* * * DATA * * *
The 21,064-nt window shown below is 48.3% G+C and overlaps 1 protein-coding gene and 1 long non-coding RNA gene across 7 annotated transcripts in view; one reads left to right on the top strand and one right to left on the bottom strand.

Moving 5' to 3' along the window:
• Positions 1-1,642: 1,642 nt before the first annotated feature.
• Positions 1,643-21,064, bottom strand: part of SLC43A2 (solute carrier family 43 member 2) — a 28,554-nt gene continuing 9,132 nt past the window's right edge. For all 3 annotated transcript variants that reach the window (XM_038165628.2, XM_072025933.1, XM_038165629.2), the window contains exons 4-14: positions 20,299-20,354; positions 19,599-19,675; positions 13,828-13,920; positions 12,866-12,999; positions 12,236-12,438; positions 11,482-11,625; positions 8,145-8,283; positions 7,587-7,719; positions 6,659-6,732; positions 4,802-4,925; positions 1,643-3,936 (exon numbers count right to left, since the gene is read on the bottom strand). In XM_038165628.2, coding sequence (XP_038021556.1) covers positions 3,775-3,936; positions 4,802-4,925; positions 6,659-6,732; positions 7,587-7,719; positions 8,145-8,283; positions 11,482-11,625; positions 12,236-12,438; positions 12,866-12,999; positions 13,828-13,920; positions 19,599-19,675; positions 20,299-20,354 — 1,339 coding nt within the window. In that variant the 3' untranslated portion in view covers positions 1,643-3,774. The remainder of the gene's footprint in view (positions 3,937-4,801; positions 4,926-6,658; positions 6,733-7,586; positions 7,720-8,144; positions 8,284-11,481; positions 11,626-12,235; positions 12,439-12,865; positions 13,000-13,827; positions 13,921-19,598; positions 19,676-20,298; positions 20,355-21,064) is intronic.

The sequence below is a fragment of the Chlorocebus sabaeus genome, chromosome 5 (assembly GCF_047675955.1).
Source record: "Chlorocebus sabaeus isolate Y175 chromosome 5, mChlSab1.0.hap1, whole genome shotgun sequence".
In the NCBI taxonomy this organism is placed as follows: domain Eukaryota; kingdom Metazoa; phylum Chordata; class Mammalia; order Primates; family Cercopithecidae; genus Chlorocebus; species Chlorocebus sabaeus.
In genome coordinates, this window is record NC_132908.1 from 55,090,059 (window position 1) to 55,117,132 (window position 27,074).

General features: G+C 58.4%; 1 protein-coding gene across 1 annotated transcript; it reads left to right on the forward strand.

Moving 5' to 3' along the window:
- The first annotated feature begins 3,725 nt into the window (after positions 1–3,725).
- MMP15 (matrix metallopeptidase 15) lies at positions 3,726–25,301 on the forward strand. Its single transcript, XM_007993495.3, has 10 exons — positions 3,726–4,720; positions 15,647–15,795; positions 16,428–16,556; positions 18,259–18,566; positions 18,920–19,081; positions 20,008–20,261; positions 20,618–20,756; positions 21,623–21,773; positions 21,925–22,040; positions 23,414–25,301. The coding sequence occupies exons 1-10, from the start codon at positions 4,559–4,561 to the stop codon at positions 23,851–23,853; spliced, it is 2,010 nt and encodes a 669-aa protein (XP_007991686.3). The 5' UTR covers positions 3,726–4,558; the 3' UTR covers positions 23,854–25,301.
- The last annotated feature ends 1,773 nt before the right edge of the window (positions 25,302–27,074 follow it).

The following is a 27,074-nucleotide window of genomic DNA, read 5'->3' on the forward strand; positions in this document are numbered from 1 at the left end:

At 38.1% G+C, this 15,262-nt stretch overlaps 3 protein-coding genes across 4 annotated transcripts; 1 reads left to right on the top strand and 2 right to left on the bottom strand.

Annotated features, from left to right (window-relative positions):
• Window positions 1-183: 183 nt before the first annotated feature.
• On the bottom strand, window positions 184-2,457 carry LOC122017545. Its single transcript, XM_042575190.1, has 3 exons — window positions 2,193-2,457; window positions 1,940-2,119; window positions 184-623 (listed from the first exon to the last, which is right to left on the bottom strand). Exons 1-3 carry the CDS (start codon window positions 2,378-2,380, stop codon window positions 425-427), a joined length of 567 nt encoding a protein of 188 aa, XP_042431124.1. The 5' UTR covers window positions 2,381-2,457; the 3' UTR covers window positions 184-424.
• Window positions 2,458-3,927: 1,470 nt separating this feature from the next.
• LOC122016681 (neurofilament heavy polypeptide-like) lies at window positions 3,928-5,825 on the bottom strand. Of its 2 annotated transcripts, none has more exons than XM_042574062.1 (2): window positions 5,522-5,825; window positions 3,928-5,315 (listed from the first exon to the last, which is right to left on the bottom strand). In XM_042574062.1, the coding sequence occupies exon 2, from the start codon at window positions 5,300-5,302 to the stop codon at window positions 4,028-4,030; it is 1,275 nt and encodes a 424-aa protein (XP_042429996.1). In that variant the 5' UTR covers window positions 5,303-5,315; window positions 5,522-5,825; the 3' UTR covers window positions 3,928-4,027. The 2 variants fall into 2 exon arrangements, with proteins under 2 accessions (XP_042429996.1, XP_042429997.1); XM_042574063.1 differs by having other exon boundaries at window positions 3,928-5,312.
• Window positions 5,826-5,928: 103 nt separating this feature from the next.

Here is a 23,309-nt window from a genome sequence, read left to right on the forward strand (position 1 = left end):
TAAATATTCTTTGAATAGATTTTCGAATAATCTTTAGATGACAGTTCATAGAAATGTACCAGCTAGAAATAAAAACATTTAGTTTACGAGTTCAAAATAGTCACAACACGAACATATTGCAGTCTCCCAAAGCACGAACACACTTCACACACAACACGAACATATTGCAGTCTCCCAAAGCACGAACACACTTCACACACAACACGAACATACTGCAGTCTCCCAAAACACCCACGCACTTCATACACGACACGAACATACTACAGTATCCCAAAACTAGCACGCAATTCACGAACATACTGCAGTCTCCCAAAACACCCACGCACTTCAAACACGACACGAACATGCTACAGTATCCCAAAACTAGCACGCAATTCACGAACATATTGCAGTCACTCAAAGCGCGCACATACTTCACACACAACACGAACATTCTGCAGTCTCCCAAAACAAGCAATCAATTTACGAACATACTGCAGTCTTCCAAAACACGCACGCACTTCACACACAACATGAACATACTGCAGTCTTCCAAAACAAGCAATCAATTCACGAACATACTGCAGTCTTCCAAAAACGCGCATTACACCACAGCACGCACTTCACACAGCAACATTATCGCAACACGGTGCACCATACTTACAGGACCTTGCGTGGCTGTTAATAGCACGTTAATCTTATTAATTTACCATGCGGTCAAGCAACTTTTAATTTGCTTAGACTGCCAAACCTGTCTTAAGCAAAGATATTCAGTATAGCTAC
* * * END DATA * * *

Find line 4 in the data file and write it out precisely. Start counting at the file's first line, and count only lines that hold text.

• Positions 1,643-21,064, bottom strand: part of SLC43A2 (solute carrier family 43 member 2) — a 28,554-nt gene continuing 9,132 nt past the window's right edge. For all 3 annotated transcript variants that reach the window (XM_038165628.2, XM_072025933.1, XM_038165629.2), the window contains exons 4-14: positions 20,299-20,354; positions 19,599-19,675; positions 13,828-13,920; positions 12,866-12,999; positions 12,236-12,438; positions 11,482-11,625; positions 8,145-8,283; positions 7,587-7,719; positions 6,659-6,732; positions 4,802-4,925; positions 1,643-3,936 (exon numbers count right to left, since the gene is read on the bottom strand). In XM_038165628.2, coding sequence (XP_038021556.1) covers positions 3,775-3,936; positions 4,802-4,925; positions 6,659-6,732; positions 7,587-7,719; positions 8,145-8,283; positions 11,482-11,625; positions 12,236-12,438; positions 12,866-12,999; positions 13,828-13,920; positions 19,599-19,675; positions 20,299-20,354 — 1,339 coding nt within the window. In that variant the 3' untranslated portion in view covers positions 1,643-3,774. The remainder of the gene's footprint in view (positions 3,937-4,801; positions 4,926-6,658; positions 6,733-7,586; positions 7,720-8,144; positions 8,284-11,481; positions 11,626-12,235; positions 12,439-12,865; positions 13,000-13,827; positions 13,921-19,598; positions 19,676-20,298; positions 20,355-21,064) is intronic.